In the previous news post I talked a lot about how the new map system would work, and am happy to say it is implemented and fully working.
I however forgot to mention that I've designed a new way of representing height in The Old World and now it looks a heck of a lot better than those nasty semi-transparent black borders. If you'd like to see how the new height transitions look like currently, feel free to browse the latest images.
Creepy Dungeon Music
Our dear friend Citizen who is the main composer on our team has been a bit busy as of lately so this time the music has been composed by cYsmix and it turned out pretty well and pretty creepy, Enjoy!
Lighting System Explained
Right, lets get on to the tasty part. So you're probably wondering by now, Dynamic Lighting System inside a 2D top-down game? Is that possible? Yes, yes it is.
Due to the nature of the new map system, the game environment is actually a 3D world but represented in a 2D top-down way which allows me to do light calculations in 3D space and then represent shadows in a 2D manner.
That sounds confusing even to me, so let me explain, I've split up the way of implementing dynamic light into roughly 3-4 easily digestible parts. These are by no means the final way things will work, but it gives you a good idea on how it'll essentially work.
Just keep in mind, this is a concept image, but represents how it'll essentially look later on inside of the game.
Lets analyse this scene and break it into its fundamental parts.
Terrain Ambient Light
(For making all of this easier and quicker to explain and less maths, lets say the Sun is roughly in the north somewhere and the light from the sun is hitting everything in the scene at roughly 45 degrees.)
Lets start off with the ambient light, this is just a fancier term for Sun light.
To make the terrain heights show some more difference in height, lets say that everything on a higher altitude gets "more" sunlight than the lower height levels.
As you can see in the scene below, it gives a nice visible change.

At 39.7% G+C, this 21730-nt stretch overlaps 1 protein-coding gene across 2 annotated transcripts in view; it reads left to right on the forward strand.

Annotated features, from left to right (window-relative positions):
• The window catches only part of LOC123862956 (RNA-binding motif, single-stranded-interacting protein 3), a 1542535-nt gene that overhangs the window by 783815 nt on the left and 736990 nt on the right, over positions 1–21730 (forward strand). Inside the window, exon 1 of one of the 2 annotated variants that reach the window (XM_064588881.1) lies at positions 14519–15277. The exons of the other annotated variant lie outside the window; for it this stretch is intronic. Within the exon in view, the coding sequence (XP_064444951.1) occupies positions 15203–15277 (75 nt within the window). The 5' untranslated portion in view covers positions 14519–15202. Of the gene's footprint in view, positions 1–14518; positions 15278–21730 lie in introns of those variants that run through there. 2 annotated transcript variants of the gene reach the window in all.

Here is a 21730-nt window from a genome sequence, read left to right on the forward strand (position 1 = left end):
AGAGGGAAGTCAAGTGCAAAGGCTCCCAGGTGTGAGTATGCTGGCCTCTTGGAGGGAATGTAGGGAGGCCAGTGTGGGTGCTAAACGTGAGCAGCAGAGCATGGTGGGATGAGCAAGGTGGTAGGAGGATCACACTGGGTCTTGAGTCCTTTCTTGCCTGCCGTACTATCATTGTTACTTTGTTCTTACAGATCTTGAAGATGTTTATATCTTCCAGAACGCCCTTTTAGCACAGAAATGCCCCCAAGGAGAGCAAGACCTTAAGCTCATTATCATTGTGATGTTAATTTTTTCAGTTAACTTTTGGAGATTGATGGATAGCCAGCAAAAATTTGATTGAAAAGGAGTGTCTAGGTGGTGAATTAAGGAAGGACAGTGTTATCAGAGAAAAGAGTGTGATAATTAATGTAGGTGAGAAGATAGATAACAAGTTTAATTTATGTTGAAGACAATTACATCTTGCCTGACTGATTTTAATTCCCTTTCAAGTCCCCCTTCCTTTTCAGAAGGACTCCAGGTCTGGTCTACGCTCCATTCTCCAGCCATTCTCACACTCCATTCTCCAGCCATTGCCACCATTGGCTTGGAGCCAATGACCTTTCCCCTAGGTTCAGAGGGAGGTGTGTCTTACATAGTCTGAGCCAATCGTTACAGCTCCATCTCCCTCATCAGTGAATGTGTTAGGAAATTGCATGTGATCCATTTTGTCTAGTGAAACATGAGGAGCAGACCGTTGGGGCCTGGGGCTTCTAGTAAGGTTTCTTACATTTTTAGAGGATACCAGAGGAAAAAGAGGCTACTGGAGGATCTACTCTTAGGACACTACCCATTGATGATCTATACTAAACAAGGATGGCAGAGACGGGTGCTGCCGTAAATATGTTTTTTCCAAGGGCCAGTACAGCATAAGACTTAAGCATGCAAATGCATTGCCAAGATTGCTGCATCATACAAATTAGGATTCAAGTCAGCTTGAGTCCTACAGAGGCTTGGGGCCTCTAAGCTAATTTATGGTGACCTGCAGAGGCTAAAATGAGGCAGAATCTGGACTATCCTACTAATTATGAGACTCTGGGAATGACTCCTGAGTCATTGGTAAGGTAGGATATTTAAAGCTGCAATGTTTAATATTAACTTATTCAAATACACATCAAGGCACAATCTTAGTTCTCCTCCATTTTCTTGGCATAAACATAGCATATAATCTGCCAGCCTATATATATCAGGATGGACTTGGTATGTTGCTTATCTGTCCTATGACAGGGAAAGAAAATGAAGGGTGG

This also includes inside the cave, because light cannot quite reach inside of it, we turn the general brightness of those tiles further down than the rest of the scene.
Terrain Dynamic Shadows
Lets move on to some more fun stuff, dynamic shadows of the terrain! Now for this example because the Sun's light is hitting the scene at 45 degrees it should give a nice 1:1 shadow to height correlation.
Which is pretty easy, just throw in the shadows and you're done, however, what you need to also do is darken the sides that are not facing the sun.
What I did in this scene was to decrease the brightness by about.. 30%, I think, per height value which gives a nice smooth shadow effect.
Doodad Dynamic Shadows & Local Light Source
Saving the best for last!
Sure dynamic shadows on terrain that moves depending on where the sun is fun and all, but what doth that matter inside a dark, damp and creepy cave you're exploring? Nothing at all!
Of course it's all about the torches.. or an oil lamp, whichever floats your boat.
Lets talk about the Doodads' shadows first, what I've essentially done and am planning to do is just take the sprite of the Doodad, turn the whole thing black and voilá, you have a shadow texture for the Doodad you can use.
Only thing you have to do now is determine how much the transparency should be depending on the intensity of the light and a very important detail is to Skew the shadow.
Skewing the shadow will give the impression that light is hitting said Doodad at a certain direction and also tricks you into believing that you're seeing a 3D object when it's actually just a 2D sprite.
It's quite a nice and simple effect but adds so much to the scene as a whole.
Lets just quickly brush over the Local Light Source.
Essentially there'll be a few different types, omni-directional and directional lights. These lights will also have a height an intensity value in order to calculate all that sweet sweet linear function vector maths.
Because the lights are just as much a light source as the sun is, Doodads will throw shadows if there are local lights nearby as you can see in the image above.
However light emitting from a local light source will actually be able to be blocked by terrain or Doodads.
Just to quickly explain why I used the Sun position in the north and why the light was hitting the scene at a 45 degree angle was just to be able to quickly explain everything and show off how such a scene would look like.
The calculations will work for any type of position or angle, the maths just becomes a bit tedious to explain. So by using these pre-sets, I don't even have to explain maths, yay!
(Pssst, light at 45 degrees creates a perfect triangle if an object is 90/90 at the base, which causes the shadow to be equally as big as the object itself)
Anyway, I hope you enjoyed the music and the explanation, and I'm currently working on implementing all this so expect to see an update video showing all of this fancy new stuff off.